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    LSHTM Press Research Integrity

    Peer Review

    LSHTM Press adheres to the guidelines of the Committee on Publication Ethics (COPE) to ensure ethical editing and publishing.  A range of peer review models are supported, depending on which is most suitable for the publication.

    Open Access and Copyright

    LSHTM Press is a fully open access publisher.  All of our publications are free to read and published under Creative Commons licenses.


    LSHTM Press strongly encourages all its authors, editors and reviewers to register for an account with ORCID.  Registration provides a unique and persistent digital identifier that enables accurate attribution and improves the discoverability of published work, ensuring that the author receives the correct credit for their contributions.


    All content published with LSHTM Press is indexed with CrossRef and assigned a Digital Object Identifier (DOI).  All of our article metadata are openly available for harvesting by indexing services via OAI-PMH and the journals are registered with Open Archives.


    LSHTM Press content is LOCKSS enabled, and copies of all publications are made available via LSHTM Research Online, the School's open access repository.

    Author Identification

    LSHTM Press is committed to ensuring that author names can be submitted and displayed in an accurate and culturally sensitive way. ORCID identifiers, rather than names, will be recommended for author identification. It will not be mandatory to provide a surname on submissions.

    Research Data

    The following applies to all LSHTM Press academic journals, unless otherwise noted.

    LSHTM Press expects all authors to make available any research outputs commonly accepted in the scientific community as necessary to validate and/or reproduce reported findings outlined in the paper. This may include:

    • Data: A “minimal data set” that contains measurements or other factual information that are necessary to validate and/or reproduce research findings.
    • This should be accompanied by documentation that enables data to be understood.
    • Code: Software, processing scripts, or other code created by the authors that are necessary to perform relevant processing tasks and workflows upon data. This should be accompanied by documentation that enables code to be understood and applied.
    • Materials: Other documents relevant to the research, such as interview guides, survey forms, procedures.

    The research outputs must be accompanied by documentation that enables the above to be understood and applied in practice, such as data dictionaries and code guides.

    Availability of support material

    A dedicated ‘Availability of support material’ section should be provided in the paper. This should provide appropriate citation for research outputs that underpin the paper. Information should include:

    • A citation of each research output
    • Access status (open, controlled, closed),
    • An explanation of the reason for any restriction and access conditions to be met (if controlled access)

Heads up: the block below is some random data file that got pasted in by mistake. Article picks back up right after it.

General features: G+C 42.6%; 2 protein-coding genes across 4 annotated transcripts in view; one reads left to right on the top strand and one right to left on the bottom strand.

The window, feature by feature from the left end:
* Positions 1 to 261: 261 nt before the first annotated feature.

Authors are encouraged to deposit research outputs that underpin reported findings to an appropriate FAIR-aligned public repository and obtain a Persistent Identifier (PID). This may be a subject-specific repository tailored to the requirements of a designated community, an institutional repository that makes available research outputs produced by its academics, or a cross-disciplinary/general repository that accepts many types of research output. FAIRsharing.org and the Registry of Research Data Repositories provide repositories that may be appropriate.

    File formats and standards

    Research outputs should be made available in a form that allows them to be accessed, analysed, and/or combined with other information with minimal barriers. To enable this, the use of well-documented, domain standards and open file formats are encouraged. If a proprietary format must be used (e.g. as a result of it being the de-facto standard used by software tools in a research field), the information must also be made available in an alternative open format.

    The FAIR Sharing portal provides examples of data and metadata standards relevant to scientific research.

    Access and reuse

    Access procedures should be appropriate to the research outputs being made available.

    • Authors are encouraged to make research outputs openly available under a permissive licence, such as CC0 or CC-BY, where permitted.
    • Research outputs that contain information covered by ethical, legal, or other conditions that limit how it is made available and the purpose for which it may be used (e.g. data that may reveal participant identity) should be made available under controlled access conditions, where permitted. The reason for the restriction and the process for gaining access must be clearly described in the ‘Availability statement’.
    • Research outputs that contain information covered by ethical, legal, or other conditions that cannot be made available may be withheld. The reasons for the restriction should be clearly explained and contact information provided to enable further information to be requested.

    If the research output is made available by a third party, contact information for applying for access should be provided.

    If an author does not have the rights to distribute a research output, they must acknowledge the source and provide information on how it may be accessed or requested from the third-party.

    Authors from within LSHTM should also note the LSHTM Data Management Policy.